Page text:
You feel old early in India than in Japantext_fields
Washington: If you live in India, you will begin to suffer the negative effects of ageing at an early age than if you live in Japan or Switzerland, says a first-of-its-kind scientific study.
According to the paper published in The Lancet Public Health, a 30-year-gap separates countries with the highest and lowest ages at which people experience the health problems of a 65-year-old.
Researchers found 76-year-olds in Japan and 46-year-olds in Papua New Guinea have the same level of age-related health problems as an "average" person aged 65.
The study, however, noted that countries such as China and India are performing better in all age-related disease burden rankings.
India ranks 159th on age-related burden rate and 138th on age-related disease burden rate.
France (76 years) was third, Singapore fourth (76 years) and Kuwait fifth (75.3 years) in the age-related disease burden rankings. At 68.5 years, the United States ranked 54th, between Iran (69 years) and Antigua and Barbuda (68.4 years).
"The findings show increased life expectancy at older ages can either be an opportunity or a threat to the overall welfare of population, depending on the ageing-related health problems the population experiences regardless of chronological age." said Angela Y Chang, lead author from the University of Washington.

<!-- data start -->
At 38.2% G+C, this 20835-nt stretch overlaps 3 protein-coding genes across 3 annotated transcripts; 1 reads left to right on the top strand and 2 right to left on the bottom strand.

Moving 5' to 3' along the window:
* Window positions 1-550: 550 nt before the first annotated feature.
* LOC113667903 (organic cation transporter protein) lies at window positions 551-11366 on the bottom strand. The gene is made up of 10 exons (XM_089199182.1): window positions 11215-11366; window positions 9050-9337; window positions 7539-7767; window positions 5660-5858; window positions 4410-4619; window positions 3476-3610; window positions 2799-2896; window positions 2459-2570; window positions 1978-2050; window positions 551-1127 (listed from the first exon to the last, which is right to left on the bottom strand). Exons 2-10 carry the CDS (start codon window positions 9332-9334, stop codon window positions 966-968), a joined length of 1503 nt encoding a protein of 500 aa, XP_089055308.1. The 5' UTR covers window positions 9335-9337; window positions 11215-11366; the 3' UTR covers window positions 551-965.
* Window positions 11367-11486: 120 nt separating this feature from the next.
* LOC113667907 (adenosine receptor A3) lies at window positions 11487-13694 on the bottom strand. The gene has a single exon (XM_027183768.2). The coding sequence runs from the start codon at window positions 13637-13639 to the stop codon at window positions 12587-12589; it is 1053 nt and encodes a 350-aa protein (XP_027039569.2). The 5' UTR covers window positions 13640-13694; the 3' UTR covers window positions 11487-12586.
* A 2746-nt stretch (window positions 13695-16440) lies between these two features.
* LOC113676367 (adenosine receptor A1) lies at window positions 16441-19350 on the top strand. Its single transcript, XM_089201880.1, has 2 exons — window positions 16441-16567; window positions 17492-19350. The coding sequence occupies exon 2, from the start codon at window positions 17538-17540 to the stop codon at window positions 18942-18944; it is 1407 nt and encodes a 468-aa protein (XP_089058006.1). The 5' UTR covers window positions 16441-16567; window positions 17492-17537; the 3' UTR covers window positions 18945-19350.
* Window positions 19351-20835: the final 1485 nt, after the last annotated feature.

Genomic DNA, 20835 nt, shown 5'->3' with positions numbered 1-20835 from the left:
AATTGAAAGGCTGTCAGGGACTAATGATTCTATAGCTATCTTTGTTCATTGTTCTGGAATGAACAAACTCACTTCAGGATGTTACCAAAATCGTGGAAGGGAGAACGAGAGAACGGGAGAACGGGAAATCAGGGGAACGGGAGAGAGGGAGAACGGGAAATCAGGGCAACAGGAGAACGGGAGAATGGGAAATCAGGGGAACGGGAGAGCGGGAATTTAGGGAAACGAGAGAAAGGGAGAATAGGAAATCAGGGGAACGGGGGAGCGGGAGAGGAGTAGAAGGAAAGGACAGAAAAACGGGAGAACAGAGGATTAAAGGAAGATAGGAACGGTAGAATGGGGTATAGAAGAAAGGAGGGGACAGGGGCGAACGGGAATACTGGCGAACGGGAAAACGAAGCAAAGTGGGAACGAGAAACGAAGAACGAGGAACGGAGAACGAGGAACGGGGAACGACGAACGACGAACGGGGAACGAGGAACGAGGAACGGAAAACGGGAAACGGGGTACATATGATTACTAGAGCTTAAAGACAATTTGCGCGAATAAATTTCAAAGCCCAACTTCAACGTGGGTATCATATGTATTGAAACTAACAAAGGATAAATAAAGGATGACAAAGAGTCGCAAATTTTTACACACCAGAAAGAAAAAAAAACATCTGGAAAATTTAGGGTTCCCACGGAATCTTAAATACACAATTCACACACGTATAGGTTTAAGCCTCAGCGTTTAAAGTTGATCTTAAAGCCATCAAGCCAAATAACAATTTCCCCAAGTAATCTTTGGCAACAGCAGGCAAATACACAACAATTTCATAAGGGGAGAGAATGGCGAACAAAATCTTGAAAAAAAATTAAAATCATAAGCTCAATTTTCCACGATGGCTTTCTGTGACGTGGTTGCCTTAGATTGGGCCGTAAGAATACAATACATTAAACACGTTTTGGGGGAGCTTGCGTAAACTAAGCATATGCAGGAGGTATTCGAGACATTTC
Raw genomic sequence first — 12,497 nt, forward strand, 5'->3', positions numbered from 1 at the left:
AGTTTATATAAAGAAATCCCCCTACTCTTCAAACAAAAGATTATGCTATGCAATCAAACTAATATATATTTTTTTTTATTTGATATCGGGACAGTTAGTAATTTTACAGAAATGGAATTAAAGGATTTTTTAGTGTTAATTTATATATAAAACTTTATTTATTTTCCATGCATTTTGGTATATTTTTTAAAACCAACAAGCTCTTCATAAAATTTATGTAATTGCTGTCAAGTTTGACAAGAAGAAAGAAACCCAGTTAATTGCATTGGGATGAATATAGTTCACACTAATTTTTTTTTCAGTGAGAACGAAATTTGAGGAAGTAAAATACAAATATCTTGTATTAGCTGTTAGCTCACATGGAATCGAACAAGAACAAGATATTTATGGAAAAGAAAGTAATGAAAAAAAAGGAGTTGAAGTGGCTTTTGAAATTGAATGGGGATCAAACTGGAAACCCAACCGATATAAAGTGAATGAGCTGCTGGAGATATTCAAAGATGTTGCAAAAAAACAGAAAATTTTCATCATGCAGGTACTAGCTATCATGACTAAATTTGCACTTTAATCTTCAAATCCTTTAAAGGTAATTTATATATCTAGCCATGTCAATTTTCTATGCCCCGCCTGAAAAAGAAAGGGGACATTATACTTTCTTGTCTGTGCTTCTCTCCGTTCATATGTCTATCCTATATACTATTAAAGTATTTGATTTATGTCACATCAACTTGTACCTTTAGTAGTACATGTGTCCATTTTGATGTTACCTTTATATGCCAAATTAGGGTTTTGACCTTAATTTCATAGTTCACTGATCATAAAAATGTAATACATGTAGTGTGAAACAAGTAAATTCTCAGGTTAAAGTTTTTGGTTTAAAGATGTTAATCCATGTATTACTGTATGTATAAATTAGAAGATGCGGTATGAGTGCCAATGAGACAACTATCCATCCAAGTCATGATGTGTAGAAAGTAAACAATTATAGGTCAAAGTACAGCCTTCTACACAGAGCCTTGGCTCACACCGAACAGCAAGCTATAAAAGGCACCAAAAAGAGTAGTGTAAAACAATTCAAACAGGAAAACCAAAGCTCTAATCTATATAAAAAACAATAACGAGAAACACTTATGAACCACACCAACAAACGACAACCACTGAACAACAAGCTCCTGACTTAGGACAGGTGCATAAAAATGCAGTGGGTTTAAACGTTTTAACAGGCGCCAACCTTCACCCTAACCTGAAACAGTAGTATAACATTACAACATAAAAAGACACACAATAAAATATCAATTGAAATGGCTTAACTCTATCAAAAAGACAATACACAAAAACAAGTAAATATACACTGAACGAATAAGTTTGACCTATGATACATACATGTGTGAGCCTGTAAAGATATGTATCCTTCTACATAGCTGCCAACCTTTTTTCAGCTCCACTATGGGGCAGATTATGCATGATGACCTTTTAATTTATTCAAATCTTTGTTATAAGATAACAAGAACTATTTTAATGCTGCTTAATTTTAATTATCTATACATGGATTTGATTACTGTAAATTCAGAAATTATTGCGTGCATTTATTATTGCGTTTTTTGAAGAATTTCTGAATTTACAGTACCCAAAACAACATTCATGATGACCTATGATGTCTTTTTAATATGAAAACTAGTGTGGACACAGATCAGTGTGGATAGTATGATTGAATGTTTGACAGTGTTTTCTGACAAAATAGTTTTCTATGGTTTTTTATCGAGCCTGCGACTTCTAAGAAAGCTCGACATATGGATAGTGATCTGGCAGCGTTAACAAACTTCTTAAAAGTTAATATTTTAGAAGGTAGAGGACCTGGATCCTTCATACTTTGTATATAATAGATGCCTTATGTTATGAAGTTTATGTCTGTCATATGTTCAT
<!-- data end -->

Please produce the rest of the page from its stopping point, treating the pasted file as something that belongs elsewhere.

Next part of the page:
Age-related health problems can lead to early retirement, a smaller work force, and higher health spending.
"Government leaders and other stakeholders influencing health systems need to consider when people begin suffering the negative effects of ageing," Chang said.
The negative effects, include impaired functions and loss of physical, mental, and cognitive abilities resulting from the 92 medical conditions analysed -- five of which are communicable and 81 non-communicable, along with six injuries.
To reach the conclusion, the researchers measured "age-related disease burden" by aggregating all disability-adjusted life years -- a measurement of loss of healthy life, related to the 92 diseases.
Using global average 65-year-olds as a reference group, Chang and the team also estimated the ages at which the population in each country experienced the same related burden rate.
The study covered the period of 1990 to 2017 in 195 countries and territories.